Feb 28 2013
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Human Capital News Roundup: ‘Dynamic environments’ for older adults, specialty nurses, racial diversity on campuses, and more.

Around the country, print, broadcast and online media outlets are covering the groundbreaking work of Robert Wood Johnson Foundation (RWJF) leaders, scholars, fellows and grantees. Some recent examples:

Susan B. Hassmiller, PhD, RN, FAAN, RWJF senior adviser for nursing, spoke this month at the Oregon Center for Nursing conference on the future of nursing leadership, according to The Lund Report. “We need to be keeping more data, recording our expertise and speaking up for ourselves so when people say quality of care, they will also say, quality of nursing,” she said.

Alicia I. Arbaje, MD, MPH, an alumna of the RWJF Harold Amos Medical Faculty Development Program and the RWJF Clinical Scholars program, was a guest on NBC Nightly News discussing the need for older adults to live in “dynamic environments” like college towns, where they can stay physically active and socially engaged. See the clips here and here.

A white paper co-authored by RWJF Investigator Award in Health Policy Research recipient Kathleen Sutcliffe, PhD, “breaks down the behaviors of managers who are the best at anticipating, containing, and repairing catastrophes,” Business Insider reports. Among those behaviors: they overcome cognitive biases and update their beliefs, and they don't ignore small problems until they snowball into larger ones.

Science Magazine reports on research by RWJF Scholars in Health Policy Research alumnus Rashawn Ray, PhD, that finds women of color often encounter an unwelcoming environment in graduate school, and have a particularly hard time finding primary mentors who share their experiences and can provide guidance.

A study by Investigator Award recipient Aaron S. Kesselheim, MD, JD, MPH, finds that more than half of medical students have received gifts from pharmaceutical representatives by the end of their fourth year, Popular Science reports. Though the majority of students said the pharmaceutical industry gave them “valuable education,” students also said it had opened them up to bias and they would support more restrictions on how often industry members spoke with students. Read a post Kesselheim wrote on the topic for the RWJF Human Capital Blog.

Rosalie Mainous, PhD, APRN, NNP-BC, an RWJF Executive Nurse Fellow and dean of the School of Nursing at Wright State University in Dayton, Ohio, spoke to the Springfield News-Sun about the growing need for specialty nurses in health care, and especially those who specialize in end-of-life or palliative care.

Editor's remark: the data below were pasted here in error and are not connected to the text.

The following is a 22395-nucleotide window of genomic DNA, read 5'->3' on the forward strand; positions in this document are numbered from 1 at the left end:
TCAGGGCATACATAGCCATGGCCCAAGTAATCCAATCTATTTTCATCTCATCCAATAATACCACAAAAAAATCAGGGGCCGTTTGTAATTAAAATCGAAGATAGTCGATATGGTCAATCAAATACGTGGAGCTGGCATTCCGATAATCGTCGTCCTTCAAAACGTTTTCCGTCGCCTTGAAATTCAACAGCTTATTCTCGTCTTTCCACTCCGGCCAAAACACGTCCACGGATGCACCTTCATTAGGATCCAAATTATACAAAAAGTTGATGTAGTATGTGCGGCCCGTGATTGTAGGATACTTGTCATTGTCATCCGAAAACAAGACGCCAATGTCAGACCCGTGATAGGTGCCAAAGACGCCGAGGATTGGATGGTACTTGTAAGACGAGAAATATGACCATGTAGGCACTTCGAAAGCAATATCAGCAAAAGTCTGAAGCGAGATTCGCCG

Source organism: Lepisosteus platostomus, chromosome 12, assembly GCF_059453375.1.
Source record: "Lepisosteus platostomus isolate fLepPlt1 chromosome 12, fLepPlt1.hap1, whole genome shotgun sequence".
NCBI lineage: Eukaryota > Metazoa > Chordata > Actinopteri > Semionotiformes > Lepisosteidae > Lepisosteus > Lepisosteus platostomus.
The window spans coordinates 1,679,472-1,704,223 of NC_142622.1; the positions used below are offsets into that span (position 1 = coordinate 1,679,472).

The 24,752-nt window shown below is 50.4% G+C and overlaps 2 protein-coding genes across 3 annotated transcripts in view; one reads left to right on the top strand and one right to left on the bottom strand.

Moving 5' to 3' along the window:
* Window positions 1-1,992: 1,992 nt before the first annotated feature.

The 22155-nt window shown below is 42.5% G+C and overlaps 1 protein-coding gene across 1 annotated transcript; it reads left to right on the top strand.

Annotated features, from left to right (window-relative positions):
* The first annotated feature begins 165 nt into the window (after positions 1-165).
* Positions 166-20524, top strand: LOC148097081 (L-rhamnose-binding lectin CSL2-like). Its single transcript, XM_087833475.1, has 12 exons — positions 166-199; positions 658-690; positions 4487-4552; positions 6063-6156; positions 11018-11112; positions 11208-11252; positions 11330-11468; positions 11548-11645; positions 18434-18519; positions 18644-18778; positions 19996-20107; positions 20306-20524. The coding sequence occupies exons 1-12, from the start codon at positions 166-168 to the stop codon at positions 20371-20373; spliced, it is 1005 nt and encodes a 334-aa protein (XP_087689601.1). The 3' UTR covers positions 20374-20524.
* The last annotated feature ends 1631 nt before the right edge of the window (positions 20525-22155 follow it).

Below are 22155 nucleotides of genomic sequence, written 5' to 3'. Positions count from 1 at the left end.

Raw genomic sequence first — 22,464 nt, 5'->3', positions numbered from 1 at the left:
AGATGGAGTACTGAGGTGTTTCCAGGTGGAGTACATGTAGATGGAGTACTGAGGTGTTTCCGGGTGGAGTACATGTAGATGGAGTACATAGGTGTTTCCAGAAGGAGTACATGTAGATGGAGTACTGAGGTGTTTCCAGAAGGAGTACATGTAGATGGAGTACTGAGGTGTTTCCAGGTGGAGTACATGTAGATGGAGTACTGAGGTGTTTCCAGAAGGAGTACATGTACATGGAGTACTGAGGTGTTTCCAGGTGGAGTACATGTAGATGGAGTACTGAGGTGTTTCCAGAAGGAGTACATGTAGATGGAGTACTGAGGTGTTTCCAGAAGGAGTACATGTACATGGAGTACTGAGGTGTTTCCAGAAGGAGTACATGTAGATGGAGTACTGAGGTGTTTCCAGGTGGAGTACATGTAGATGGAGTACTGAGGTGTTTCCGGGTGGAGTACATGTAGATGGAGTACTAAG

Greater racial diversity on a college campus is related to higher earnings for that school’s graduates, because students at more racially diverse schools may be more successful in the global marketplace, according to a study co-authored by RWJF Health & Society Scholars alumnus Jason Fletcher, PhD. The Daily Californian, the student newspaper at the University of California, Berkeley, reports on the findings.

In light of new data that finds Black men are severely underrepresented in the nation’s medical schools, an article in American Medical News cites the RWJF Summer Medical and Dental Education Program as a way to help prepare low-income and minority students for medical and dental school. The free six-week summer academic enrichment program offers intensive and personalized preparation for freshman and sophomore college students.

Joel Cantor, ScD, director of the Center for State Health Policy at Rutgers University and a grantee of the RWJF Interdisciplinary Nursing Quality Research Initiative, spoke to NJBiz.com about New Jersey’s health care exchange, specifically the role of “navigators”—groups charged with building awareness of the exchange among the uninsured. Cantor predicted that these navigators will face some difficulty in reaching their target audience, as more than half of New Jersey's 1.3 million uninsured have been without health insurance for more than a year.

Nurse.com reports that RWJF Health Policy Fellows alumna Janice Phillips, RN, PhD, FAAN, was an official volunteer “wayfinder” for President Obama’s inauguration. She was one of about 3,000 volunteers who paid their own expenses to help the 2013 presidential inauguration run smoothly. “My role was to study the map, know the layout of the land, where the medical services were stationed, the policies and procedures for the event, the schedule of inaugural activities, location of the Metro stops, etc.," Phillips said.

Tags: Executive Nurse Fellows, Harold Amos Medical Faculty Development Program, Health & Society Scholars, Health Policy Fellows, Human Capital News, Interdisciplinary Nursing Quality Research Initiative, Investigator Awards in Health Policy Research, Media Coverage, Nurses and Nursing, Research & Analysis, Scholars in Health Policy Research, Summer Medical and Dental Education Program